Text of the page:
Thanks to Grandad, therefore, I was born and brought up in Wandsworth, south London. Neither I, nor my brothers – David Junior (DJ), Eugene and Gregory – had ever been to Nigeria; our upbringing was as English as a Carry On film, as a bacon sarnie.
The week before we were meant to fly out to Nigeria, there was a big story in all the papers about a child being kidnapped there. Nigeria rarely features in the British press – suddenly it was the focus of international interest. Then there was Grandad's village. I had heard all sorts of horror stories from my own aunts and uncles who had left the country as children; about dumps masquerading as homes and poisonous water and warnings not to buy any fruit from the stalls at the roadside. When I got there, I was pleasantly surprised. Bumping along the roads of Owerri, not far from Onitsha, the streets were full of people selling disparate goods on market stalls and women carrying packages on their heads. And the Grand Hotel Asaba was an unexpected treat.
The day of Grandad's burial, all his family had to wear white African attire, decorated with diamante studs. It was a far cry from the black we wore at his London memorial, which was depressing, dark and gloomy. More than 100 friends and family who couldn't travel to Nigeria attended a south London church one wet and miserable day. At one point, the Igbo priest called on everyone to walk up the aisle to see Grandad, some for the last time. A piano played a solemn accompaniment, making me even more miserable.
In Onitsha, along with the rest of the women, I wore a long-sleeved top with a wrap, like a sarong but heavier. I found it impossible to tie up at first but with some help I managed to leave the hotel looking decent. Grandad never saw me in African clothes. When we got to the village, as I stepped out of the car, we heard a loud bang, a gunshot. Everybody from the car ducked. We quickly discovered that shots from soldiers were being fired in honour of Grandad, a much respected chief in the village. I was kept on my toes that day. The mourning family had no time to sit around crying. We had work to do.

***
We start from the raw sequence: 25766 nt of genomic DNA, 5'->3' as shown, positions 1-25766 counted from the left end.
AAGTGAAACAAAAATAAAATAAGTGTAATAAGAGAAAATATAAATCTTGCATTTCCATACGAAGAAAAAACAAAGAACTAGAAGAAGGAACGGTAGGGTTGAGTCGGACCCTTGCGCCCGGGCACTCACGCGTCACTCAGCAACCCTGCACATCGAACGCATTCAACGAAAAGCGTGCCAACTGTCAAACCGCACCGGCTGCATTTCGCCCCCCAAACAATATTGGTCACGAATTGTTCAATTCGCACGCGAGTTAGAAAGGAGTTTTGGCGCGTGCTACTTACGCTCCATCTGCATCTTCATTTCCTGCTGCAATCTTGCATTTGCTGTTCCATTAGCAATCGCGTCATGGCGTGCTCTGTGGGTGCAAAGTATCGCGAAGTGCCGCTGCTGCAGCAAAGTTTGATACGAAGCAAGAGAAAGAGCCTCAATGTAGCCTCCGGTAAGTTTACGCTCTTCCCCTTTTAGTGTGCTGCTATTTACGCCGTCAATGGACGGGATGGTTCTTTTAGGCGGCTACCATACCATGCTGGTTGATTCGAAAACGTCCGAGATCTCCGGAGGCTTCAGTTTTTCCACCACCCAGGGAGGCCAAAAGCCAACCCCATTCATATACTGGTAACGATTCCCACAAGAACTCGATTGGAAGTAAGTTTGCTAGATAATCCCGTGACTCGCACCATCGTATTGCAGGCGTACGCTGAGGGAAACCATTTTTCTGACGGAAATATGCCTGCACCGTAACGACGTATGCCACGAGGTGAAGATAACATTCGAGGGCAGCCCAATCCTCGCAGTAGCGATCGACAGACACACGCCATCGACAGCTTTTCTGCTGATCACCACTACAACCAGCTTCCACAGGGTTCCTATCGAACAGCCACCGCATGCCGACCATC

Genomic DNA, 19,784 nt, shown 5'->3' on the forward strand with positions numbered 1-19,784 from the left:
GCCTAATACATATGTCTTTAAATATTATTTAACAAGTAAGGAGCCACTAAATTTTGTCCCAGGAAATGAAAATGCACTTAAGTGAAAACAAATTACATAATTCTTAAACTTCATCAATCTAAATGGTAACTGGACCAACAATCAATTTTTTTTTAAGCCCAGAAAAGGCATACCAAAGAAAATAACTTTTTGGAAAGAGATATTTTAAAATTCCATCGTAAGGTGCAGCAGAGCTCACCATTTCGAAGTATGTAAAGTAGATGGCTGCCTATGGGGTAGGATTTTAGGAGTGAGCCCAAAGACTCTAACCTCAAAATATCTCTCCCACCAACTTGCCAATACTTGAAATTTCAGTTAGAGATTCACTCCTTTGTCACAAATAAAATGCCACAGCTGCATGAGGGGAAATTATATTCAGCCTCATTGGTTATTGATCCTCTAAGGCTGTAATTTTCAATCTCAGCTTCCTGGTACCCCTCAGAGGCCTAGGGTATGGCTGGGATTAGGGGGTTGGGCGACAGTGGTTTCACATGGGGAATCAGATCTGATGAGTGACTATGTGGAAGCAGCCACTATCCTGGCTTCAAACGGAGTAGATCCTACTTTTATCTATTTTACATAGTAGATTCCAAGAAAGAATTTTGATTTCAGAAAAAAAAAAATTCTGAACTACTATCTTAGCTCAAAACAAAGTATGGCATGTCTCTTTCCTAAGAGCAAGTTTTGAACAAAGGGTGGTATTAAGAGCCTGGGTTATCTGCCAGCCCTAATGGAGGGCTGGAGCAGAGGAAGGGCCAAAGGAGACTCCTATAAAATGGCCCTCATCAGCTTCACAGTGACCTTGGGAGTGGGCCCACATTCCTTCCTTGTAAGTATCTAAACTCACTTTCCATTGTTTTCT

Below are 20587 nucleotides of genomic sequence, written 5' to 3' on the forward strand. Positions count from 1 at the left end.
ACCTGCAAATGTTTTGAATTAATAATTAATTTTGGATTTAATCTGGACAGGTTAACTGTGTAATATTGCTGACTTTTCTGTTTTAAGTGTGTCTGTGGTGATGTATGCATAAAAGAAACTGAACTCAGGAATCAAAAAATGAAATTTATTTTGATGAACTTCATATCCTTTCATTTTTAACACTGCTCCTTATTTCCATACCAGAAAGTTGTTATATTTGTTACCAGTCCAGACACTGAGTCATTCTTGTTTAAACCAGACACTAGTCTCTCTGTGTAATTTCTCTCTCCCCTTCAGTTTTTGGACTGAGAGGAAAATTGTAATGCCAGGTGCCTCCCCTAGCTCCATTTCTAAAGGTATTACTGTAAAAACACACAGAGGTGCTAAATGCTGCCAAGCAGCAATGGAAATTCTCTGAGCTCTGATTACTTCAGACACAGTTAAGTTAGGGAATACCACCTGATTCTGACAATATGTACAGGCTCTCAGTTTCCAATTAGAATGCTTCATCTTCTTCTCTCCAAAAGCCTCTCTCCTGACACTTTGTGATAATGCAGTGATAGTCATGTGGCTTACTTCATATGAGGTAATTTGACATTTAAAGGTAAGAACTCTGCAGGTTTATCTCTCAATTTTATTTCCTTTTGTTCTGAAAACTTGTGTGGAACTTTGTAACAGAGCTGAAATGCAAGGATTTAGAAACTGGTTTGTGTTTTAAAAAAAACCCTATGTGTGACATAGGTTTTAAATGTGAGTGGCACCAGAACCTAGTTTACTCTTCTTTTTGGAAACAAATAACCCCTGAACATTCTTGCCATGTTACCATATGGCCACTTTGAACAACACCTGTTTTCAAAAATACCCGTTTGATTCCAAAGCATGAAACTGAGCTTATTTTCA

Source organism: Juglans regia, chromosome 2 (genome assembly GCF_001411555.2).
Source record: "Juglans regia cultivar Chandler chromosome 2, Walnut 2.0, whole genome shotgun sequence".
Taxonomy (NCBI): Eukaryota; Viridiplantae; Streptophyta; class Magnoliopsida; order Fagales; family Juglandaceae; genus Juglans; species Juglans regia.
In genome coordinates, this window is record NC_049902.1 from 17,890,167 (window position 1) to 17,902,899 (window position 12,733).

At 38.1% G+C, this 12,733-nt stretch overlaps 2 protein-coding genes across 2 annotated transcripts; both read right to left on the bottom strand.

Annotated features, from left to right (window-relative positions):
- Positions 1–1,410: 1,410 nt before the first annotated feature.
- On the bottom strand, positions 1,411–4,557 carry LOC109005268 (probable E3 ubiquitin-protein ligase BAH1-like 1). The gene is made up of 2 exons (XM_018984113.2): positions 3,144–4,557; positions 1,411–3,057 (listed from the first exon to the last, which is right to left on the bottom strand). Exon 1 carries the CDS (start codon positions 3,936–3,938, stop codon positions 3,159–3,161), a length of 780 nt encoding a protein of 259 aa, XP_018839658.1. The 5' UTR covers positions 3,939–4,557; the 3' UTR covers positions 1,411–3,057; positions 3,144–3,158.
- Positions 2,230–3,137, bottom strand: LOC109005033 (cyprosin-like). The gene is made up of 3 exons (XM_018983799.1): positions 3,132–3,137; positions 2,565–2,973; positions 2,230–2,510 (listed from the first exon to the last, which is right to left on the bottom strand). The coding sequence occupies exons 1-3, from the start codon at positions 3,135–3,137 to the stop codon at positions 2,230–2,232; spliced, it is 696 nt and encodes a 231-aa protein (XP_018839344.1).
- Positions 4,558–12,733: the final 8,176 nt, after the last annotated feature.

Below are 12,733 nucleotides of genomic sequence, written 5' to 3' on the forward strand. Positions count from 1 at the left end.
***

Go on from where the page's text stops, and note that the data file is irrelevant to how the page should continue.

I found it almost impossible to keep it together; my nerves or my beautiful wrap. Having female villagers shaking their heads at me in displeasure while I dragged it through the clay didn't help either. "Look at this gel," I imagined them saying in Igbo. "She is so English she can't even dress herself like an Igbo woman!"
The entire village attended; the street was sealed off, there were chairs where cars should have been. We had to greet guests while Igbo musicians played traditional, upbeat music. At one point, I was walking with my mum when she stopped a teenage boy who was holding a bag of tissues under his arm and spoke to him in Igbo. He stood there, looking up at her defiantly, before skulking off, his head down. "What was that about?" I asked. "He was selling tissues to mourners, so I told him, 'Have some respect; this is my father's funeral.'"